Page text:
Am I right in thinking I just need to cut the pipe (I have an angle grinder and stone cutting blade), clear out the rubble, insert a plastic connector (like this?) and then connect this to a new section of pipe which connects to the existing run?
     
  6. JohnD

    JohnD

    Joined:
    15 Nov 2005
    Messages:
    68,738
    Thanks Received:
    3,819
    Location:
    Crossgates
    Country:
    Cook Islands
    Ah, it looks like if was broken at the bend. Follow the pipe along and see how long the broken section is. If short you could just renew it.
     
  7. Nige F

    Nige F

    Joined:
    28 Jun 2005
    Messages:
    20,943
    Thanks Received:
    1,687
    Country:
    United Kingdom
    It's just a vent pipe - no wc connection - it must go to a manhole. If you can't see the manhole you could cut the pipe after the bend and put rods down it to measure where the m/h is
     
  8. Sponsored Links
  9. RushupEdge

    RushupEdge

    Joined:
    8 Sep 2020
    Messages:
    14
    Thanks Received:
    0
    Country:
    United Kingdom
    I know exactly where the manhole is, so I think I know roughly where it's going... there's just a foot of patio above it, haha!

    I've cut the PVC pipe about a meter up and removed this to have a better look. In the process the rest of the surrounding clay pipe has seemingly fallen of, held just in place by a cement 'cap' that someone had placed over the top of it.

    the pipe the clay connects to looks to be in pretty decent condition (its bigger than 110mm though) - I was hoping I might just be able to angle grind a straight edge across the top of the joint pipe, insert a new plastic pipe with seal and then re-join to the stack from there. Would this work? Or do I need to replace the whole bend? It's looking like this bend is resting right on the beginnings of the foundations/footings, so I'd rather not be digging too much there.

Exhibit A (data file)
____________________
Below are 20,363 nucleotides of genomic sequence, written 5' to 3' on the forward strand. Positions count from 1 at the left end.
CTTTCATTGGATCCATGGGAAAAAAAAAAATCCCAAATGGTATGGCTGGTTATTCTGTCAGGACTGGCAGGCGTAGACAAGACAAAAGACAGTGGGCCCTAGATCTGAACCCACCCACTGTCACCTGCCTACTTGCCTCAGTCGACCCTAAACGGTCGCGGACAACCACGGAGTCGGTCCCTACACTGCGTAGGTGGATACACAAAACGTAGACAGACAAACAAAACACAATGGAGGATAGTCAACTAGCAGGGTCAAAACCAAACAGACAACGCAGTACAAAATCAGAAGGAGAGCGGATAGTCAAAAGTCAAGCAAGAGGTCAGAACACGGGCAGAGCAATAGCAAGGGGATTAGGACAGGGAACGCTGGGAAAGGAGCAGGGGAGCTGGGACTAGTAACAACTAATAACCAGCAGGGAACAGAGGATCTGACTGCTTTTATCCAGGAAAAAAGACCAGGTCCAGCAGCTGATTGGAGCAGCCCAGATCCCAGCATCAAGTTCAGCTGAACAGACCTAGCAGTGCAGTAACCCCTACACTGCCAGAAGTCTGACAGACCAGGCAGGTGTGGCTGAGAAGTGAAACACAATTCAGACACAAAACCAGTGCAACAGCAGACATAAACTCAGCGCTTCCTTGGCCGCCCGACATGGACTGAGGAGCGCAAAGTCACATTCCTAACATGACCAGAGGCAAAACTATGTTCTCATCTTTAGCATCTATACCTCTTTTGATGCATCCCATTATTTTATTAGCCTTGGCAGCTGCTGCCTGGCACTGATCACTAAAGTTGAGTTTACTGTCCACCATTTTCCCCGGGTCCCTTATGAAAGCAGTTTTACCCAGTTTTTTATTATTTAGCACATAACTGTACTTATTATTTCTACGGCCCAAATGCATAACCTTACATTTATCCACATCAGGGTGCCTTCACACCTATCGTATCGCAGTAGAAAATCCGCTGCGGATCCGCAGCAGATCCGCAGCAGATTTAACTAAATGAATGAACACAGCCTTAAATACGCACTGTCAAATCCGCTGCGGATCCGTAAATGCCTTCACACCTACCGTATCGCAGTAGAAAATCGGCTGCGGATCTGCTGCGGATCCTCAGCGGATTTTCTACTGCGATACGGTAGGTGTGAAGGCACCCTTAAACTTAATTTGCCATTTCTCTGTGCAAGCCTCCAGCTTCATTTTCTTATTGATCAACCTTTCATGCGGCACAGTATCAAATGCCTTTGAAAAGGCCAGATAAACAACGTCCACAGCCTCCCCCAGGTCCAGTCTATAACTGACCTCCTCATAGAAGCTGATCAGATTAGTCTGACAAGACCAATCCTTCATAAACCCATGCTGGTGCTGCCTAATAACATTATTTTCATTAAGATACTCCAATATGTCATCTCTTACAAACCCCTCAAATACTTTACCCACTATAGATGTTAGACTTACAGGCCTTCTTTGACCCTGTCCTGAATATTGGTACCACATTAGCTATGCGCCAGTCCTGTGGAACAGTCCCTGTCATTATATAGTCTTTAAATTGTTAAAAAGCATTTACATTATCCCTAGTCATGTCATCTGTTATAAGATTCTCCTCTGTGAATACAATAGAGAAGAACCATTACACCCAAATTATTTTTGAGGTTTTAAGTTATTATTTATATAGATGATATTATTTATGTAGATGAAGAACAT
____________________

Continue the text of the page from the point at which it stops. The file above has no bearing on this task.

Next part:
Also, can I just flush out the mud in the pipe by running a hose down it? Will this cause any issues?

    Here are some new pics:

    [​IMG]
    [​IMG]

    Inside the pipe:

    [​IMG]
     
  10. Nige F

    Nige F

    Joined:
    28 Jun 2005
    Messages:
    20,943
    Thanks Received:
    1,687
    Country:
    United Kingdom
    Your idea with cutting and adapter is fine .But don't flush the mud into the hidden drain - It will lay as silt . pull out as much as you can and make the connection. There will be enough room for the vent to work
     
    • Like Like x 1
  11. Hugh Jaleak

    Hugh Jaleak

    Joined:
    3 Feb 2008
    Messages:
    6,924
    Thanks Received:
    1,596
    Location:
    Northamptonshire
    Country:
    United Kingdom
    I'd sort it out properly, then if you were to run an Aco Drain around the property and connect to this pipe (using a trap of course to prevent any drain odours escaping), no-one would be any the wiser... :whistle:
     
  12. RushupEdge

    RushupEdge

    Joined:
    8 Sep 2020
    Messages:
    14
    Thanks Received:
    0
    Country:
    United Kingdom
    Thanks for the advice. I pulled as much out as possible, then used a 110mm adapter & wedged this into the clay pipe after angle grinding it. There was a small gap on one edge, so I've used a silicon adhesive to seal this up, then applied a liberal amount around the pipe. It's not the neatest job you'll ever see, but hopefully it is all good. Just waiting for it to cure. Do you think this will be ok on it's own, or should I put a coat of mortar around the join?

    Here's an image (I've since used adhesive around the back of the pipe too):
    [​IMG]
     
  13. Nige F

    Nige F

    Joined:
    28 Jun 2005
    Messages:
    20,943
    Thanks Received:
    1,687
    Country:
    United Kingdom
    That's fine no need for mortar which won't stick to the plastic anyway
     
Loading...

Share This Page